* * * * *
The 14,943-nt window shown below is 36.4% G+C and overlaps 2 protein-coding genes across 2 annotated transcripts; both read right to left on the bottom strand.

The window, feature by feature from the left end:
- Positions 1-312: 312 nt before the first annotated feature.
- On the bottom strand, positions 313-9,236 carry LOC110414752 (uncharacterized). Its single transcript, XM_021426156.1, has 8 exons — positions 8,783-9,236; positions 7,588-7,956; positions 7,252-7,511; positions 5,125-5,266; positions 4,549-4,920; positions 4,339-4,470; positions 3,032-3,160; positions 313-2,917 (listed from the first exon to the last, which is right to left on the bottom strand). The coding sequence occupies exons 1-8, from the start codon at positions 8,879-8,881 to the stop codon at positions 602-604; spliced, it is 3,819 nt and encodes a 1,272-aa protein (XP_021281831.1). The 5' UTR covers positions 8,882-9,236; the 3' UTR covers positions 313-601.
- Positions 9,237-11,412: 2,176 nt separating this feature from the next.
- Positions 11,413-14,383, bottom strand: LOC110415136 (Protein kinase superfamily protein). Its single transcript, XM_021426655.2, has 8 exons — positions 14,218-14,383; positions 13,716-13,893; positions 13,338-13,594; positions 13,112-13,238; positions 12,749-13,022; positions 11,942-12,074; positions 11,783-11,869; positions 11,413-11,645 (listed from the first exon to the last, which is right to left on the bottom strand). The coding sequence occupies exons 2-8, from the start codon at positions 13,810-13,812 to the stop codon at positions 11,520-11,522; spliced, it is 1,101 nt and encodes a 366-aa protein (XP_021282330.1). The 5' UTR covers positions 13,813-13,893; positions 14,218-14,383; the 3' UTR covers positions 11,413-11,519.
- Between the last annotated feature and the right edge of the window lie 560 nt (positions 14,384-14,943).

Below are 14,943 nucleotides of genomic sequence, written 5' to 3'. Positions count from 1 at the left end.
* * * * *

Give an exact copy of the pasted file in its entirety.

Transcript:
The 14,943-nt window shown below is 36.4% G+C and overlaps 2 protein-coding genes across 2 annotated transcripts; both read right to left on the bottom strand.

The window, feature by feature from the left end:
- Positions 1-312: 312 nt before the first annotated feature.
- On the bottom strand, positions 313-9,236 carry LOC110414752 (uncharacterized). Its single transcript, XM_021426156.1, has 8 exons — positions 8,783-9,236; positions 7,588-7,956; positions 7,252-7,511; positions 5,125-5,266; positions 4,549-4,920; positions 4,339-4,470; positions 3,032-3,160; positions 313-2,917 (listed from the first exon to the last, which is right to left on the bottom strand). The coding sequence occupies exons 1-8, from the start codon at positions 8,879-8,881 to the stop codon at positions 602-604; spliced, it is 3,819 nt and encodes a 1,272-aa protein (XP_021281831.1). The 5' UTR covers positions 8,882-9,236; the 3' UTR covers positions 313-601.
- Positions 9,237-11,412: 2,176 nt separating this feature from the next.
- Positions 11,413-14,383, bottom strand: LOC110415136 (Protein kinase superfamily protein). Its single transcript, XM_021426655.2, has 8 exons — positions 14,218-14,383; positions 13,716-13,893; positions 13,338-13,594; positions 13,112-13,238; positions 12,749-13,022; positions 11,942-12,074; positions 11,783-11,869; positions 11,413-11,645 (listed from the first exon to the last, which is right to left on the bottom strand). The coding sequence occupies exons 2-8, from the start codon at positions 13,810-13,812 to the stop codon at positions 11,520-11,522; spliced, it is 1,101 nt and encodes a 366-aa protein (XP_021282330.1). The 5' UTR covers positions 13,813-13,893; positions 14,218-14,383; the 3' UTR covers positions 11,413-11,519.
- Between the last annotated feature and the right edge of the window lie 560 nt (positions 14,384-14,943).

Below are 14,943 nucleotides of genomic sequence, written 5' to 3'. Positions count from 1 at the left end.